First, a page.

KDI was a research partner on Why We Disagree About Resilience (WhyDAR), led by King's College London. The project investigated the diversity of perspectives on urban resilience and explored more inclusive, community-led ways of mapping and visualising resilience issues such as crime and flooding through qualitative mapping and creative practices.
In informal settlements like Kibera, natural hazards, insecure tenure, and limited access to services create cycles of risk.
Efforts to address this often fail to incorporate community perspectives. More inclusive planning and design approaches, with broader understandings of resilience that include community definitions, are needed to build resilience in informal settlements.
The project focused on informal settlements in Nairobi, Cape Town and Manilla.
In each city, we interviewed city officials on their use of mapping in resilience programming, facilitated workshops with residents of informal settlements, and developed and implemented a novel qualitative mapping methodology to understand and visualize resilience in the settlements.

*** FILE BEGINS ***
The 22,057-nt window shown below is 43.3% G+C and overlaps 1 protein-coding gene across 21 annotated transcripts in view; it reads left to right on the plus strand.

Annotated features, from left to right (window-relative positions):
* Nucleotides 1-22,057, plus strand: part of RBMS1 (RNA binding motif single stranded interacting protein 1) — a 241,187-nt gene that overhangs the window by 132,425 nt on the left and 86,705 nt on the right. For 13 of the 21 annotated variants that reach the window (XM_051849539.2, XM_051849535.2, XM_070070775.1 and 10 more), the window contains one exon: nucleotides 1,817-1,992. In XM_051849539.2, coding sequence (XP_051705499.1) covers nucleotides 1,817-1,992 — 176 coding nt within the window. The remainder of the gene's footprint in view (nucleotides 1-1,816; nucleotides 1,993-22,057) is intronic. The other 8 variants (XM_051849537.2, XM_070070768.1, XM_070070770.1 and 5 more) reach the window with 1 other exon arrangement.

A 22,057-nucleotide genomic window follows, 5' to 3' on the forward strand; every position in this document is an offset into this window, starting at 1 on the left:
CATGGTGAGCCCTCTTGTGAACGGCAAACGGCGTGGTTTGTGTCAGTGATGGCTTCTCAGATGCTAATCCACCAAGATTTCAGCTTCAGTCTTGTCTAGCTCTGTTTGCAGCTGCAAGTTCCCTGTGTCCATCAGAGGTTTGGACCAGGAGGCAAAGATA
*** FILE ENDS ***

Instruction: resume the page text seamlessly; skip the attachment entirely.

The results of the qualitative mapping were documented in an immersive GIS webtool.
It includes “storyspheres”, 360-degree photographs combined with audio that communicate stories around different points in the settlement; social network maps showing how community members connect to each other and outside actors during a disaster; and multimedia pop-ups.
Nonprofits, community members and city partners indicated that the webtool was empowering, informative, and a useful advocacy tool.
WhyDAR demonstrated how qualitative mapping can help integrate existing community knowledge into resilience planning. KDI and the project partners are planning a follow-up project to further develop and operationalize the methodology.